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The Dismissal of a “Fireman Developer”

Christian Jennewein

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Problem

"Two years ago we had to lay off someone I would call a 'fireman developer'. He had several very appreciable qualities: he got on well with the team, he had a lot of experience, he was willing to help, and often was the first to be there when the production was on fire. But he also had some indisputable flaws: he was reactive rather than proactive, he was too much of a perfectionist, leading him to not deliver on time, and his projects did not move forward. He was also not able to organize himself to take ownership of the projects he was recruited for. Overall, he was doing a good job, but not his own. As long as we were a small team, it did not create any problems. But, as the team of engineers grew, we had to give responsibilities to everyone and we realized that his profile didn't correspond to our needs. We decided not to adapt the organization to him, but rather let him go."

Actions taken

"Most of the team did not see it coming, and it created a gap between managers and engineers. He was one of the first employees to be fired, and his departure created a noteworthy drop in our happiness indicator. A group of developers received the news particularly badly, isolated themselves from other developers and in the end, they all left the company."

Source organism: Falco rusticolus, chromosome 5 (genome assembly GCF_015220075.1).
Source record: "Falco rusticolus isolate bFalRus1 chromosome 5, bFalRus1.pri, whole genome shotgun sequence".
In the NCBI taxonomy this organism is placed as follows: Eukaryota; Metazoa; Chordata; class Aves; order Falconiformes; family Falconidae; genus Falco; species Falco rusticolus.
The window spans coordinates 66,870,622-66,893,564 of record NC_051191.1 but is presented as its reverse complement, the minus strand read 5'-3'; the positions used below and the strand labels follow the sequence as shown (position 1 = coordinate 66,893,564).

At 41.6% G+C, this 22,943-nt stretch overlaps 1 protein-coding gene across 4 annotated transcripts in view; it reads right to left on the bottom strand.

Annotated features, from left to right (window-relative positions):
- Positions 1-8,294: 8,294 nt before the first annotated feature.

Lessons learned

"Personally, I dedicated a big part of my energy and time to explaining our decision in a human way to the team, but it didn't hinder the creation of this group of troublemakers. Is there a good solution for this problem? I don't know. But clearly there were two options:

  • Keep the underperforming employee, and assume that his role was as a team binder.
  • Fire him, but accept the price to pay. Have a toxic working atmosphere for a while, and ultimately maybe several resignations."

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